Updated: Mar 9
Round No-foam Centerpiece
Sometimes I find myself getting a little too comfortable with the flowers I'm working with and I've gotta mix it up. The last few weeks have been all about springy pastels and I was craving bolder colors and lots of texture. The pincushion protea used here are so amazing to touch, like the flexible bristles of a paddle hairbrush. I'm lucky enough that my local grocery store stocks bouquets of these mixed with burgundy and green leucadendron (also in the protea family). Both proteas and leucadendron are native to South Africa and are also grown in Australia. I've paired them with lots of thick leathery greens including several types of eucalyptus as well as bright cheery sunflowers. I spent about $25 retail on this design ($15 for the protea/leucadendron bouqet and $10 for the sunflowers) and reused a vase from my collection.
This design involves no floral foam, which is something I've made a commitment to in my business recently (more on that in another blog post). Floral foam is full of chemicals and not recyclable, so giving it up is a no-brainier.
In order to keep the flowers where you want in the container though, you need some kind of mechanic in place to nestle the stems. Below, I'll teach you a great trick using just a small piece of chicken wire, that can be reused indefinitely.
This centerpiece is considered a "round" shape because it has a relatively uniform dome shape all the way around and can be viewed from all sides. When you're designing, be sure to keep rotating your vase around so you can see each side and fill in any holes (don't forget the top!).
3 pincushion protea
3 stems safari sunset leucadendron (burgundy)
3 stems light green leucadendron
6-8 stems of greenery (depending on the size of your container you may want more)
Because of the chicken wire mechanic, you'll want to choose an opaque container. Fill 2/3rds of the way with water mixed with flower food.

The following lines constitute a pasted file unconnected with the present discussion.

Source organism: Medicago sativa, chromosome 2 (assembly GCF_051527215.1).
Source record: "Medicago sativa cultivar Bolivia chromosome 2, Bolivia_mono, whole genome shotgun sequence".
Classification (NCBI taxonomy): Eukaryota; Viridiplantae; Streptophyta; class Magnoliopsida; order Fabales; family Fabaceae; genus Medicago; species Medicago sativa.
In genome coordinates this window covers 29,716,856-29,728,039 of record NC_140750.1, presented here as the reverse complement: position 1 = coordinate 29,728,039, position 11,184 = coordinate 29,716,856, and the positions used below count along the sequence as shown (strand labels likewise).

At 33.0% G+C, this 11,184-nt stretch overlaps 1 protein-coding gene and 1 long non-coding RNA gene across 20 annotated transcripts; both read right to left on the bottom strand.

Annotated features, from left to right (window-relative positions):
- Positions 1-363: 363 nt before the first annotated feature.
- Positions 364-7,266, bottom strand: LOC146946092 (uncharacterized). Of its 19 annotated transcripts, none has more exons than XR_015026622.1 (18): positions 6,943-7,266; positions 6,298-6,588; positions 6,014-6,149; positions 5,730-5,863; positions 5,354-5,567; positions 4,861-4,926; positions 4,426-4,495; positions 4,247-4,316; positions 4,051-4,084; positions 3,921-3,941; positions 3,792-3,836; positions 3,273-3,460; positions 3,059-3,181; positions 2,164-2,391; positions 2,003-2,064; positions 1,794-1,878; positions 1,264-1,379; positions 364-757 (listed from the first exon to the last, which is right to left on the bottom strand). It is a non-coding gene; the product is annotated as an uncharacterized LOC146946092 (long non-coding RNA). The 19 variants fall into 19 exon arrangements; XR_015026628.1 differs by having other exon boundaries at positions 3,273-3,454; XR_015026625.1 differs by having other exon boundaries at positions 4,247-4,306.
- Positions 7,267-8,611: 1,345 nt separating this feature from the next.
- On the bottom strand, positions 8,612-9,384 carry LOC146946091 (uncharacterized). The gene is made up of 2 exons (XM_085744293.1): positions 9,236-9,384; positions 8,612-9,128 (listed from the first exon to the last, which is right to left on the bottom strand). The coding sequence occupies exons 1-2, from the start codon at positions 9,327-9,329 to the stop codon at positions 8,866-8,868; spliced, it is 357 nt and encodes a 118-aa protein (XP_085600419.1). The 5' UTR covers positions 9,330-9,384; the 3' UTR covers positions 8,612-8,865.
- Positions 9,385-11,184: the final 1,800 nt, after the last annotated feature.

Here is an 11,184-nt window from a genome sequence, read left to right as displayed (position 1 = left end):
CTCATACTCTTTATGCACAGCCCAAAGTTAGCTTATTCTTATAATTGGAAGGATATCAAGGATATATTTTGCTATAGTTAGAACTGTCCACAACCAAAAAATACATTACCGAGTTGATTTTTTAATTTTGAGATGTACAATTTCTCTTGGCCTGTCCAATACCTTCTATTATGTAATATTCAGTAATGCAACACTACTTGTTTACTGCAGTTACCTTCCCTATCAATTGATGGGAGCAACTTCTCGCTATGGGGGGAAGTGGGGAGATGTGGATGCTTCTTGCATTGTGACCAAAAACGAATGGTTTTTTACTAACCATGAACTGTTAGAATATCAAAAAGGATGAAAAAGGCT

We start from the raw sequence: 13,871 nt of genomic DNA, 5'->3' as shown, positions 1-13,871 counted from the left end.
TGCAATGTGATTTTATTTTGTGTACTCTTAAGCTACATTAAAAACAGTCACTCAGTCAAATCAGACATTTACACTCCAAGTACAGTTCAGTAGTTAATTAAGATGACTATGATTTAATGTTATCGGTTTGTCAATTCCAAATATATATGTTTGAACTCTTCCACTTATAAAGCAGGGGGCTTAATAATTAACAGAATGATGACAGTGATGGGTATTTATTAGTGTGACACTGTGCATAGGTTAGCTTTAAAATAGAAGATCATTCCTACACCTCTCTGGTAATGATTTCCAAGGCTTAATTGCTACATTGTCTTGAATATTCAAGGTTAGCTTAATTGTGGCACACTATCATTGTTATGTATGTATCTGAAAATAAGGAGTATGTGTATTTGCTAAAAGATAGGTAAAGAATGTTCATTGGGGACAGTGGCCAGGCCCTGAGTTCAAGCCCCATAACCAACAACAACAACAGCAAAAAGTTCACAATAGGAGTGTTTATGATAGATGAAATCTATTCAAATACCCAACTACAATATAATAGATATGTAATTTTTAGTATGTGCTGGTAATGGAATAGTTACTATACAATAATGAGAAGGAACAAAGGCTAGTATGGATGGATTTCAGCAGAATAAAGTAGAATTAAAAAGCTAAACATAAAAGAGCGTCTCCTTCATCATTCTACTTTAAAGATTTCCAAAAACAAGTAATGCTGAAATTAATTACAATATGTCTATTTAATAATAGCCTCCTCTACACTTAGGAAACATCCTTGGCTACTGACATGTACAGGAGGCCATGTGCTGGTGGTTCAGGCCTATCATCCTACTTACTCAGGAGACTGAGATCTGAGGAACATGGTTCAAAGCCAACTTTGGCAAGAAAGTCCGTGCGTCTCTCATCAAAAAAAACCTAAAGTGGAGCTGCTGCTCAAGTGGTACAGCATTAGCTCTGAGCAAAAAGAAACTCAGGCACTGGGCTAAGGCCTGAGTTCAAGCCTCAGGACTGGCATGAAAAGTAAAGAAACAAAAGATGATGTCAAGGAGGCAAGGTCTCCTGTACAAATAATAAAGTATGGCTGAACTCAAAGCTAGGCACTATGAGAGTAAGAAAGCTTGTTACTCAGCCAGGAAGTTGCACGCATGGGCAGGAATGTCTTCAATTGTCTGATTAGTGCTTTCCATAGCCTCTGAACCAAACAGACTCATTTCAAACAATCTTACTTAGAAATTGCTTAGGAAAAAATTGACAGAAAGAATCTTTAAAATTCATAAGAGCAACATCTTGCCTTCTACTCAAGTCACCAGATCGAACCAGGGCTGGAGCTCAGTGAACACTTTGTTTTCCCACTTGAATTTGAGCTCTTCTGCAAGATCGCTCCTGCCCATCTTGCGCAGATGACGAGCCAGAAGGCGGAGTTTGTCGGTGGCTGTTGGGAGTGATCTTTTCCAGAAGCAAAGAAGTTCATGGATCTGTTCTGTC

Cut a 5"x 5" piece of coated chicken wire with wire cutters. It must be coated chicken wire otherwise the exposed metals will kill the flowers in the water.
Loosely crumple the chicken wire into a ball and settle into the base of the container. Make sure no wire is poking out the top. Optional: secure wire with a criss-cross of floral tape on the lip of the container.
Start by "greening" your container. Cut your first pieces about 1.5x the width of the container. To make an even base for the round shape, I started with four pieces "North, South, East, West" around the base. Make sure you strip the leaves of the stems of greens so there are no leaves below the water line.
Finish adding greenery to the center. The pieces should radiate from the center of the container and be no taller than the pieces you have on the sides. You will add some more at the end to fill holes, so save a few pieces.
Add your pincushion protea in a trianglular pattern. You can vary the heights slightly but cut them to about 1.5x the height of the container.
Begin to add your sunflowers. As you add them step back and observe the overall shape. You want to see a rounded dome at the top. If it looks like an ice-cream cone, your sides are too short and your top is too tall. Think "a big lunch" not "pregnant belly."
Add your leucadendron and any additional greenery to fill gaps. Pay particular attention to the space around the lip of the container. It's ok if a few pieces drape towards the ground, it adds interest and movement!
These more exotic flowers are becoming a staple in flower shops and grocery stores around the country. But, if you have trouble finding them, you can substitute the protea for orange roses or lilies.
Happy arranging! Got questions? Email me at firstname.lastname@example.org or post in the comments.